My sister and I are Estate Sale attendees. Now just for clarification, an Estate Sale is a way of liquidating the entire belongings of an individual, family or estate. They are held inside the home, are much larger than the average Garage Sale, and generally are run by companies that specialize in this type of selling.
My sister calls these jaunts, searching through the stuff of old dead people. Hmmm – yeah, pretty much correct. I will say, that having attended several over the past years, I’m going to have some rules of “what to do with my stuff when I die”. As I am a collector of many things, I don’t expect my children, grandchildren or extended family to want to keep everything in my house. However, if I should ever see my clothes (including underwear), food from the pantry, make-up and assorted brushes etc., and anything from the bathroom for sale, I shall come back and haunt all three children. Same with family photographs – keep them or destroy them but do not sell them. That seems so sad to me to find a book of wedding pictures that no one wanted, for sale amongst the paperback mysteries and cookbooks.
Then too, I am always amazed at the things people collect. As I said, I’m a collector of many things (teapots and seashells and small boxes and dragons and a couple other things) also, however I do try to keep my collecting habits under control. (Nowadays, my personal rule is: If I buy something to add to a collection, I have to get rid of something in that collection and since I tend to have an emotional attachment to those items, I seldom add anything. Please note – this rule does not apply to anything outside, as in - the yard. I can still have all the yard art, wind chimes, bells, potted plants, and whatever else appeals to me. Once I fill up the yards, then my personal rule will apply.)
We went to one sale and the individual collected clocks. Now, I like old clocks. I have several, (yes, yes – a small collection). This person must have had over 200 clocks. Heavens! You’d spend days just winding them and when finished, you’d have to start over again! And, the whole house must have swayed with the TICK TOCK. And, he didn’t have just one of a type, for instance, there were about 25 carriage clocks – all pretty much the same. Ah ha! you say, obviously he was a Horologist (a person who makes clocks or watches). Well maybe but for a job he was a doctor.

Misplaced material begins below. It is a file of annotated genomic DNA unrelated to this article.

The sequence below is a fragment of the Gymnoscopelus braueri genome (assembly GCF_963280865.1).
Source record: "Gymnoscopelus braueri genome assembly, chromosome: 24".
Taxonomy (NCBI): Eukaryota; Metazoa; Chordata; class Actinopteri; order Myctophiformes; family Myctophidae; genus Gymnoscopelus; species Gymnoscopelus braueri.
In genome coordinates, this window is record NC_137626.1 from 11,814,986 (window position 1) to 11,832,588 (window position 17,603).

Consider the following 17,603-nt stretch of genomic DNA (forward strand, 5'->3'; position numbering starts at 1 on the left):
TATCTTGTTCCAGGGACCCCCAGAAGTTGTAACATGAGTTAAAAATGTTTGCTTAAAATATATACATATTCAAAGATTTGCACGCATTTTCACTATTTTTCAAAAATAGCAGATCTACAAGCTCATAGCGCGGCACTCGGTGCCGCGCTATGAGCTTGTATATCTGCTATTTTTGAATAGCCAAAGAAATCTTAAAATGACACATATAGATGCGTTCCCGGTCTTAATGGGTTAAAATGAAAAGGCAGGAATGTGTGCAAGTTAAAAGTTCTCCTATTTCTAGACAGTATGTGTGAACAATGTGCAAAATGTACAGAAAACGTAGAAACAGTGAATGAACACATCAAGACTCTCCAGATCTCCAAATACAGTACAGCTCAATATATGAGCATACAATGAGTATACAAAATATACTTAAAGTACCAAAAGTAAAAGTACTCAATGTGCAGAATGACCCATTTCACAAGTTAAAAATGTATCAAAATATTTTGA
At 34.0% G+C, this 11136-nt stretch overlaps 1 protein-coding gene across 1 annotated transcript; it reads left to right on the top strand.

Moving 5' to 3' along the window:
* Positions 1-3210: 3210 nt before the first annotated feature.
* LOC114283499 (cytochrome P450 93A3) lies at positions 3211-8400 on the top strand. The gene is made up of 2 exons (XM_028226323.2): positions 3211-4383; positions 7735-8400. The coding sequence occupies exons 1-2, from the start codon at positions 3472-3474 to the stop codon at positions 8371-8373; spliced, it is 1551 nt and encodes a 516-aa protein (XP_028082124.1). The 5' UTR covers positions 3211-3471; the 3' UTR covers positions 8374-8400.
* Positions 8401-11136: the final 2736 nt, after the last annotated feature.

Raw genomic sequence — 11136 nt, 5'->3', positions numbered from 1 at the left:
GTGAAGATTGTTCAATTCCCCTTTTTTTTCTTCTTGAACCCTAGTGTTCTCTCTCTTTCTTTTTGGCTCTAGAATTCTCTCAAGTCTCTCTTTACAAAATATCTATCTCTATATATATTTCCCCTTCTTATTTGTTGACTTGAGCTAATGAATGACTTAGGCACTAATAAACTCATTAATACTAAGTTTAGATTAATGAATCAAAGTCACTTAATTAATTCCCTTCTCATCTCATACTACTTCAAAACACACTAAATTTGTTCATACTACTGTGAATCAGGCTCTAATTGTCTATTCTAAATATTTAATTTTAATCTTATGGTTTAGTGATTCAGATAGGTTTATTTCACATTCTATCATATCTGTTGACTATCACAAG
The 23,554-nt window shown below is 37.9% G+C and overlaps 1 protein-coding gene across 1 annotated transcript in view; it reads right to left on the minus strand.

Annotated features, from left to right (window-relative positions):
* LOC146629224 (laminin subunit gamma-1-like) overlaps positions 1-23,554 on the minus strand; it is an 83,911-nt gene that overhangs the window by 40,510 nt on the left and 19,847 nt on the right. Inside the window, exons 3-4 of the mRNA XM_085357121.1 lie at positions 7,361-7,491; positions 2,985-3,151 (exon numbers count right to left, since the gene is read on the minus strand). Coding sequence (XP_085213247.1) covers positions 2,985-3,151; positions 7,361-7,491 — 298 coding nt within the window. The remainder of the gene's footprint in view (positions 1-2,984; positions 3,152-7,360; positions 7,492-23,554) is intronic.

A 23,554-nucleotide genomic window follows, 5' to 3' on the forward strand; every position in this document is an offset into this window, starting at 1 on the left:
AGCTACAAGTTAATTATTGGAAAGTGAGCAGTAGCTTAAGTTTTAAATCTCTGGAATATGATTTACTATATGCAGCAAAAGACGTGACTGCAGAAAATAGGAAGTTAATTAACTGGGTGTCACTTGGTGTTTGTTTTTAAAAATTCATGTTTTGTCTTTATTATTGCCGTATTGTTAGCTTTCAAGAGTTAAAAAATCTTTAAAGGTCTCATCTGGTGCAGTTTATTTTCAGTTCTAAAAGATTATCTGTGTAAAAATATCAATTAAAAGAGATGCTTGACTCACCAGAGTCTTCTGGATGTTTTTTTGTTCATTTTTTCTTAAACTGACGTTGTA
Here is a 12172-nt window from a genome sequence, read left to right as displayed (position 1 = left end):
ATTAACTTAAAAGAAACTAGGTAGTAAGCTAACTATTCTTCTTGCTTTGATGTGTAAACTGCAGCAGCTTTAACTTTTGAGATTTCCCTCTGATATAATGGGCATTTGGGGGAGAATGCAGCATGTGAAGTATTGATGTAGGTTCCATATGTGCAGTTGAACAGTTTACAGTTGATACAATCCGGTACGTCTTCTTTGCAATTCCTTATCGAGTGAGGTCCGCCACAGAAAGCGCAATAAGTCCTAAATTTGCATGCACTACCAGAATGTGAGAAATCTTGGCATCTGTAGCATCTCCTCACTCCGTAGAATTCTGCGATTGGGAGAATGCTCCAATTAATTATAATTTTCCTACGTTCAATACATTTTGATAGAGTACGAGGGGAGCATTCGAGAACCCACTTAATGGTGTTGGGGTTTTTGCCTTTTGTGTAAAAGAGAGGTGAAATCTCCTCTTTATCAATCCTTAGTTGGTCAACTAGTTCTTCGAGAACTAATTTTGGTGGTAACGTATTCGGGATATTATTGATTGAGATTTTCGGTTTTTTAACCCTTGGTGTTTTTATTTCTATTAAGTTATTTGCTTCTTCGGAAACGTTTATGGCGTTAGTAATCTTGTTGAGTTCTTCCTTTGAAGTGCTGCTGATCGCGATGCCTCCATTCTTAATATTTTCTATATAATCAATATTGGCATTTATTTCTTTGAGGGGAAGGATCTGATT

Then we went to one with more stuff than I’ve seen in one small house – ever. I don't know why the house didn't just explode. You could hardly walk around, there was so much stuff. And, it was all piled on top of other stuff that was for sale that you couldn’t see. Among other thing, this person collected rabbits (no, not live ones) and not just “Bunnies for Easter” all kinds of rabbits. And, like the clock guy, a dozen of the same type. OK one or two, cute but a dozen – all alike. Just strange.
At least in my various collections, no two things are alike.
Oh – the clock guy – he also collected cameras. Not super cool cameras from the way, way back. Ordinary cameras from the 70’s on. Good ones, I’m sure but there were four 6-foot tables covered with cameras.
Now, while I understand the difference between a garage sale and an estate sale, we’ve been to a couple of “estate sales” that were held in barns and out buildings and were full of old rusty stuff. I’m thinking this probably was a “guy estate sale’ as I could have seen Michael picking up more rusty hammers, screwdrivers, nails and such.
I like to look at books others read. So far, at all the ones we’ve been to, I have to assume the family has taken the good books – like mysteries or Sci-Fi, or fantasy or history because there are usually only self-help types or books explaining the bible, God, or humanity in general. Hmmm – I’ll bet someone did away with all the steamy romance books before the sale began.